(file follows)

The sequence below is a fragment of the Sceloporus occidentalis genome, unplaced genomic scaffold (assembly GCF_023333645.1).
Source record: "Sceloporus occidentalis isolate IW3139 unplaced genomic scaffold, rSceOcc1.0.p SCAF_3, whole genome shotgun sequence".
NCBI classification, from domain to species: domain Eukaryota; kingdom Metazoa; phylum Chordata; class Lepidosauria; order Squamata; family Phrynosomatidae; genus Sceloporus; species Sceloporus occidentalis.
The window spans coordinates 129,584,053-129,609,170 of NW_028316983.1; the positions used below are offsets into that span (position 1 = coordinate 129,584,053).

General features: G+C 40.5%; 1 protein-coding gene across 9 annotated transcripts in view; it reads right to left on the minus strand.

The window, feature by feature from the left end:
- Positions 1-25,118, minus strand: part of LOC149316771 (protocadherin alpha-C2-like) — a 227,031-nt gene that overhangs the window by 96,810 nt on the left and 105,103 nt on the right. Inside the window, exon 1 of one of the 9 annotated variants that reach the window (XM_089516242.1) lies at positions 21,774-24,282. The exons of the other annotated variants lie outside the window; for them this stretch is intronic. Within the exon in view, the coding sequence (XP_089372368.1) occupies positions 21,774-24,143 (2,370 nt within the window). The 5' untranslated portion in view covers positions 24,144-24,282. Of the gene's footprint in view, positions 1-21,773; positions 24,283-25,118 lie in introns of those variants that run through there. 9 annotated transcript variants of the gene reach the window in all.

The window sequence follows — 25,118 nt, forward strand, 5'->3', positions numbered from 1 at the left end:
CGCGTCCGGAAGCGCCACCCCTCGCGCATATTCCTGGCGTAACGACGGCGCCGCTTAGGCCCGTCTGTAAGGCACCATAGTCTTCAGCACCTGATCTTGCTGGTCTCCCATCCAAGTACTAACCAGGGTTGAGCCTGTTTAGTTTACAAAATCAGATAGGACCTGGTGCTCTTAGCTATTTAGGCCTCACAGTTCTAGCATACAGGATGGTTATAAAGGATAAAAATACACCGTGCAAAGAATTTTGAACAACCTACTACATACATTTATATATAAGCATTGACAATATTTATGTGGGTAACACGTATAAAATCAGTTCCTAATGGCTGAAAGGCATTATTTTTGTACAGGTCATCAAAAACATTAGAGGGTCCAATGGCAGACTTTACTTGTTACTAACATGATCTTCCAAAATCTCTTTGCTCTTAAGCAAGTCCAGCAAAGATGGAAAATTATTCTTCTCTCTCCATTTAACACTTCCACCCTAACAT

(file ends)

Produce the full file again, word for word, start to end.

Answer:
The sequence below is a fragment of the Sceloporus occidentalis genome, unplaced genomic scaffold (assembly GCF_023333645.1).
Source record: "Sceloporus occidentalis isolate IW3139 unplaced genomic scaffold, rSceOcc1.0.p SCAF_3, whole genome shotgun sequence".
NCBI classification, from domain to species: domain Eukaryota; kingdom Metazoa; phylum Chordata; class Lepidosauria; order Squamata; family Phrynosomatidae; genus Sceloporus; species Sceloporus occidentalis.
The window spans coordinates 129,584,053-129,609,170 of NW_028316983.1; the positions used below are offsets into that span (position 1 = coordinate 129,584,053).

General features: G+C 40.5%; 1 protein-coding gene across 9 annotated transcripts in view; it reads right to left on the minus strand.

The window, feature by feature from the left end:
- Positions 1-25,118, minus strand: part of LOC149316771 (protocadherin alpha-C2-like) — a 227,031-nt gene that overhangs the window by 96,810 nt on the left and 105,103 nt on the right. Inside the window, exon 1 of one of the 9 annotated variants that reach the window (XM_089516242.1) lies at positions 21,774-24,282. The exons of the other annotated variants lie outside the window; for them this stretch is intronic. Within the exon in view, the coding sequence (XP_089372368.1) occupies positions 21,774-24,143 (2,370 nt within the window). The 5' untranslated portion in view covers positions 24,144-24,282. Of the gene's footprint in view, positions 1-21,773; positions 24,283-25,118 lie in introns of those variants that run through there. 9 annotated transcript variants of the gene reach the window in all.

The window sequence follows — 25,118 nt, forward strand, 5'->3', positions numbered from 1 at the left end:
CGCGTCCGGAAGCGCCACCCCTCGCGCATATTCCTGGCGTAACGACGGCGCCGCTTAGGCCCGTCTGTAAGGCACCATAGTCTTCAGCACCTGATCTTGCTGGTCTCCCATCCAAGTACTAACCAGGGTTGAGCCTGTTTAGTTTACAAAATCAGATAGGACCTGGTGCTCTTAGCTATTTAGGCCTCACAGTTCTAGCATACAGGATGGTTATAAAGGATAAAAATACACCGTGCAAAGAATTTTGAACAACCTACTACATACATTTATATATAAGCATTGACAATATTTATGTGGGTAACACGTATAAAATCAGTTCCTAATGGCTGAAAGGCATTATTTTTGTACAGGTCATCAAAAACATTAGAGGGTCCAATGGCAGACTTTACTTGTTACTAACATGATCTTCCAAAATCTCTTTGCTCTTAAGCAAGTCCAGCAAAGATGGAAAATTATTCTTCTCTCTCCATTTAACACTTCCACCCTAACAT